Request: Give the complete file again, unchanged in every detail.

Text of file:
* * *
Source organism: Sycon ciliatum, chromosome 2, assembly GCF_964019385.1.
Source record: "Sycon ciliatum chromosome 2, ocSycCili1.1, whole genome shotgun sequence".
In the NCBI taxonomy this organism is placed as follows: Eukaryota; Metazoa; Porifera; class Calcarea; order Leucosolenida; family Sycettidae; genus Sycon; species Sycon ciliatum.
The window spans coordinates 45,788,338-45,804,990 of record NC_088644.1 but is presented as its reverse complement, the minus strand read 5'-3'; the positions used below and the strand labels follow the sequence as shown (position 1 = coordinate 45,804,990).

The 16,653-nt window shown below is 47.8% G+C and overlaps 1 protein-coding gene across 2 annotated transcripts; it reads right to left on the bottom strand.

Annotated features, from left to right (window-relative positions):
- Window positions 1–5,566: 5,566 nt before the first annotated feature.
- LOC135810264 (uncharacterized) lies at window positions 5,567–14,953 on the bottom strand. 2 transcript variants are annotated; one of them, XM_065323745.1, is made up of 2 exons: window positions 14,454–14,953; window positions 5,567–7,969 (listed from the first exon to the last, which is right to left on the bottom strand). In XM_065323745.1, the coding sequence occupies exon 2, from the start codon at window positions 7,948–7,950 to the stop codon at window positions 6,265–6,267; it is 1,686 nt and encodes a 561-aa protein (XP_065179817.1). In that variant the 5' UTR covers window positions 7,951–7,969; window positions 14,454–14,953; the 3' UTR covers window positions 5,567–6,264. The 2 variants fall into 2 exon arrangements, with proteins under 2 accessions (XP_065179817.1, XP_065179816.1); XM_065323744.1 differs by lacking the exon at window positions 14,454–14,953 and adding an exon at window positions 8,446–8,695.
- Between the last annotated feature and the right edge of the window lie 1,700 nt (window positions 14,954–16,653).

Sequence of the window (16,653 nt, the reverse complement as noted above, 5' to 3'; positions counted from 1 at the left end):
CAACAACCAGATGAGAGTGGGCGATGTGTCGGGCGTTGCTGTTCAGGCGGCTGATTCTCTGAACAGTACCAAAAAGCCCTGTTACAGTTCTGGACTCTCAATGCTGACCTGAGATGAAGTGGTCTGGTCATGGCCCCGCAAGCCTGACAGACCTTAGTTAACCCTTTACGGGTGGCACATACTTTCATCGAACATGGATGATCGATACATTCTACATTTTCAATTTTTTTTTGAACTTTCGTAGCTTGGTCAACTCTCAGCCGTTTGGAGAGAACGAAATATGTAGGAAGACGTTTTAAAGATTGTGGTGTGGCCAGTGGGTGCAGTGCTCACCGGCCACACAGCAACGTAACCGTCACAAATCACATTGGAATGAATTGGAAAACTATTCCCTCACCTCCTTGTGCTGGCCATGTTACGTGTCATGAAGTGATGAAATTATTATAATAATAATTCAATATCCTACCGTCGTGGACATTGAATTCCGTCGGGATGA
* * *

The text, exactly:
Source organism: Sycon ciliatum, chromosome 2, assembly GCF_964019385.1.
Source record: "Sycon ciliatum chromosome 2, ocSycCili1.1, whole genome shotgun sequence".
In the NCBI taxonomy this organism is placed as follows: Eukaryota; Metazoa; Porifera; class Calcarea; order Leucosolenida; family Sycettidae; genus Sycon; species Sycon ciliatum.
The window spans coordinates 45,788,338-45,804,990 of record NC_088644.1 but is presented as its reverse complement, the minus strand read 5'-3'; the positions used below and the strand labels follow the sequence as shown (position 1 = coordinate 45,804,990).

The 16,653-nt window shown below is 47.8% G+C and overlaps 1 protein-coding gene across 2 annotated transcripts; it reads right to left on the bottom strand.

Annotated features, from left to right (window-relative positions):
- Window positions 1–5,566: 5,566 nt before the first annotated feature.
- LOC135810264 (uncharacterized) lies at window positions 5,567–14,953 on the bottom strand. 2 transcript variants are annotated; one of them, XM_065323745.1, is made up of 2 exons: window positions 14,454–14,953; window positions 5,567–7,969 (listed from the first exon to the last, which is right to left on the bottom strand). In XM_065323745.1, the coding sequence occupies exon 2, from the start codon at window positions 7,948–7,950 to the stop codon at window positions 6,265–6,267; it is 1,686 nt and encodes a 561-aa protein (XP_065179817.1). In that variant the 5' UTR covers window positions 7,951–7,969; window positions 14,454–14,953; the 3' UTR covers window positions 5,567–6,264. The 2 variants fall into 2 exon arrangements, with proteins under 2 accessions (XP_065179817.1, XP_065179816.1); XM_065323744.1 differs by lacking the exon at window positions 14,454–14,953 and adding an exon at window positions 8,446–8,695.
- Between the last annotated feature and the right edge of the window lie 1,700 nt (window positions 14,954–16,653).

Sequence of the window (16,653 nt, the reverse complement as noted above, 5' to 3'; positions counted from 1 at the left end):
CAACAACCAGATGAGAGTGGGCGATGTGTCGGGCGTTGCTGTTCAGGCGGCTGATTCTCTGAACAGTACCAAAAAGCCCTGTTACAGTTCTGGACTCTCAATGCTGACCTGAGATGAAGTGGTCTGGTCATGGCCCCGCAAGCCTGACAGACCTTAGTTAACCCTTTACGGGTGGCACATACTTTCATCGAACATGGATGATCGATACATTCTACATTTTCAATTTTTTTTTGAACTTTCGTAGCTTGGTCAACTCTCAGCCGTTTGGAGAGAACGAAATATGTAGGAAGACGTTTTAAAGATTGTGGTGTGGCCAGTGGGTGCAGTGCTCACCGGCCACACAGCAACGTAACCGTCACAAATCACATTGGAATGAATTGGAAAACTATTCCCTCACCTCCTTGTGCTGGCCATGTTACGTGTCATGAAGTGATGAAATTATTATAATAATAATTCAATATCCTACCGTCGTGGACATTGAATTCCGTCGGGATGA